You can find new species of insects if you go to a new place, and a new tiger beetle is a very special find. Here is a very dusty boreal long-lipped tiger beetle (Cicindela longilabris) which is new to me.

One of the more memorable sessions with the camera during our U.P. trip was spent at night, sitting outside with a lantern and a bed-sheet to draw in night flying insects. Even in the chilly northern air, things got busy very quickly. What was recorded included this large popular longhorn beetle (Saperda calcarata).

Next is one of the giant caddisflies (I think from the genus Ptilostomis). These insects resemble moths, but they are from a related insect order. Their larvae are aquatic.

Next are actual moths. These include, in order, the common gluphisia (Gluphisia septentrionis), and the forest tent caterpillar moth (Malacosoma disstria). I was having a lot of trouble identifying that last one, but the crack team at BugGuide leapt into action and provided the name.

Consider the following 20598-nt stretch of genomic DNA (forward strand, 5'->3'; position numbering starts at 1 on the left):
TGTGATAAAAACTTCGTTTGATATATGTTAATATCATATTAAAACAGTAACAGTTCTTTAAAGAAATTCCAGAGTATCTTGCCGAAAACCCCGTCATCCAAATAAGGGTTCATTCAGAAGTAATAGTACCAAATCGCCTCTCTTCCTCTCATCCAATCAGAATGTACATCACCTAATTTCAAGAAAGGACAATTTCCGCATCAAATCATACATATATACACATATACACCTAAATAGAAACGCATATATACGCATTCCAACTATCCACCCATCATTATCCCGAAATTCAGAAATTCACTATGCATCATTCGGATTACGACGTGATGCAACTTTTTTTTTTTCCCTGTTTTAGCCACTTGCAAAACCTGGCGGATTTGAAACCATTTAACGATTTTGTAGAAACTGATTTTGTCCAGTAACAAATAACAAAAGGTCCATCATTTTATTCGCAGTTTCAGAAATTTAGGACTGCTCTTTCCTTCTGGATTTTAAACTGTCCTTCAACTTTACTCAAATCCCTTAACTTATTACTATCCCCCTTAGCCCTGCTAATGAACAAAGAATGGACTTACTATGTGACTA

Finally, here are two elegant examples from the Geometrid family. First is the tulip tree beauty (Epimecis hortaria), and then the adult of the lesser maple spanworm (Macaria pustularia). This picture is two years old, but I still enjoy just gazing at the ethereal details of that moth.

Thanks for looking! 

Reader’s wildlife photos

July 20, 2021 • 8:00 am

Today we have photos from reader Daniela, whose notes and captions are indented. You can enlarge her photos by clicking on them.

I hope to find you well. I’m sending you my wildlife/nature pictures, which were taken with a basic or cell phone camera. I’ll send some that I think might be interesting. I took them while on vacation in Kauai in Jun/Jul 2021.

I know you are a fan of Aloha shirts, so I’m wondering if you have ever been to Kauai. I think it was the most beautiful place I have ever seen.

There were lizards and chickens everywhere in Kauai, which was great because there were no bugs!! I was really surprised to be in a tropical paradise where I didn’t need to worry about mosquitos.

This gold dust day gecko (Phelsuma laticauda) seems to have been in some fights. I took the pictures in a restaurant where they had some plants and a fountain.